While re-organizing a bookcase, I came across an old copy of SELVEDGE magazine. Of interest was the review of “Needles and Pins: Textiles and Tools” exhibition (Santa Fe’s Museum of International Folk Art). What struck me about the article was the following quote regarding the exhibition’s premise:
«Cloth is made, embellished, or constructed with tools that started out as a simple extension of the human hand».
«We have gold in our hands and we did not even know it» –Aasif Ansari, weaver
I started out this post wanting to write about hands and craft but got distracted when I came across huipiles made by Lina Bartula. Who follows this blog knows I have a passion for huipiles. (In fact, tomorrow I will be participating at the Lanificio Mercatino with 18 Muy Marcottage huipiles.)
Lena explains what hupils are to her: «Huipil is a Maya woman’s traditional blouse; it is her identity, a marker of her village, her status, her background and beliefs. The weaving of this garment is both a sacred duty and a personal statement, woven with her own designs, colors and ideas, yet all within the context of her tradition».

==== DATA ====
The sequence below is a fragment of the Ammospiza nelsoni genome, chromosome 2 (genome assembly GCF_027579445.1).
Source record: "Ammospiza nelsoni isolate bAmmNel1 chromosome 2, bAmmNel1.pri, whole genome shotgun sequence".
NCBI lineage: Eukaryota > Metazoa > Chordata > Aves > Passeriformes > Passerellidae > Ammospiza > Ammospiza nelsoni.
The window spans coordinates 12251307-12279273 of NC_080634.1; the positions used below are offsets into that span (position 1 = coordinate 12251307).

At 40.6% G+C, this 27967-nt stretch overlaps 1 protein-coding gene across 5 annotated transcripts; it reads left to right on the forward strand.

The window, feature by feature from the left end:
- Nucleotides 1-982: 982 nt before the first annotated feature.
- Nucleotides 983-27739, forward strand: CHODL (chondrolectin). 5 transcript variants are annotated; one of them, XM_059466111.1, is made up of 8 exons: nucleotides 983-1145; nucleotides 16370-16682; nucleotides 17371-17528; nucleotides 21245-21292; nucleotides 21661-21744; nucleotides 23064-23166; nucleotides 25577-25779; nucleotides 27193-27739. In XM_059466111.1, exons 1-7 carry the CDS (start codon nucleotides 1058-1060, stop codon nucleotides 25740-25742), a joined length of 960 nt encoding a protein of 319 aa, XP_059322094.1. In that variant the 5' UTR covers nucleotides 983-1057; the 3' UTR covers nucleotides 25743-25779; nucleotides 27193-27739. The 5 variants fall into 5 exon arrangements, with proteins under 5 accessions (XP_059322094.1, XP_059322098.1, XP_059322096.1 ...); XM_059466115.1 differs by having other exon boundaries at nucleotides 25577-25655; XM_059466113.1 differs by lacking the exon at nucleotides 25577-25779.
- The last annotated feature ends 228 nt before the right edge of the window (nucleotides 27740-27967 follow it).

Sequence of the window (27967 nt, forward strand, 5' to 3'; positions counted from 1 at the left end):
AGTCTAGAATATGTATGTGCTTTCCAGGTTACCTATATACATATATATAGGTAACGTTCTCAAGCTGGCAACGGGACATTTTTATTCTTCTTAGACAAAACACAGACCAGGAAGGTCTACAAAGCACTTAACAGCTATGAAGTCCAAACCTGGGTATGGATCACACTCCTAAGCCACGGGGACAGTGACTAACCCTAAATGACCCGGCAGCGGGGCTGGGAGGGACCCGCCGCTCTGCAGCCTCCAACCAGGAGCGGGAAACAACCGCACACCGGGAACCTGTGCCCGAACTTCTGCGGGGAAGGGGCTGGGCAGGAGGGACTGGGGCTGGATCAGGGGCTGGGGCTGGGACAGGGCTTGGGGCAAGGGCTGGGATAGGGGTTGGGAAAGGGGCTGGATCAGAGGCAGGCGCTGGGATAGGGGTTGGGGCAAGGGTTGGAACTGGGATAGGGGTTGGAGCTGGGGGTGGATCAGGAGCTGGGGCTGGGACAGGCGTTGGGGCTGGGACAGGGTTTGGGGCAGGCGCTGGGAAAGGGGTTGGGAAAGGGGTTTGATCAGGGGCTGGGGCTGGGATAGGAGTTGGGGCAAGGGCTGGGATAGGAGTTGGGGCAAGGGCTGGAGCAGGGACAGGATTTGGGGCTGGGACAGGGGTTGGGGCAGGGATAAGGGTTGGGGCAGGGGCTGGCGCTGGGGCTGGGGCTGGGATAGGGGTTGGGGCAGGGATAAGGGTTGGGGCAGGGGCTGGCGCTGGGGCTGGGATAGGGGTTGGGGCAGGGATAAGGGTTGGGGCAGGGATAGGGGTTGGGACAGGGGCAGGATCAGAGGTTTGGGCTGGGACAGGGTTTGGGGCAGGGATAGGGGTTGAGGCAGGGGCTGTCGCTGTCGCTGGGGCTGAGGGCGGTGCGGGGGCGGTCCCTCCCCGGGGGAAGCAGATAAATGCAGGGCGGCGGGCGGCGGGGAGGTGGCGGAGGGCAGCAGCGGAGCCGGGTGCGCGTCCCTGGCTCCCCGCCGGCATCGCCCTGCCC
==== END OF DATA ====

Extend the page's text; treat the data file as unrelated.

ALL ROSES, ALL THE TIME, huipil by Lena Bartula: «In order to illuminate the stories of women whose voices have been forgotten or silenced, I have been creating contemporary huipils, the name for traditional Mexican blouses, each of which represents a particular woman or group of women».
Woman weaving textiles for huipiles using a backstrap loom: Unlike a foot loom, backstrap weaving limits the width. That is why huipiles must be pieced together.
Designer Ronaldo Frega‘s dress based on Mexican paper cut-outs (papel picado).
Katagami stencils: textile tools
Living with Less: Never Throw Out Citrus Peels, Ideas Of What To Do With Them.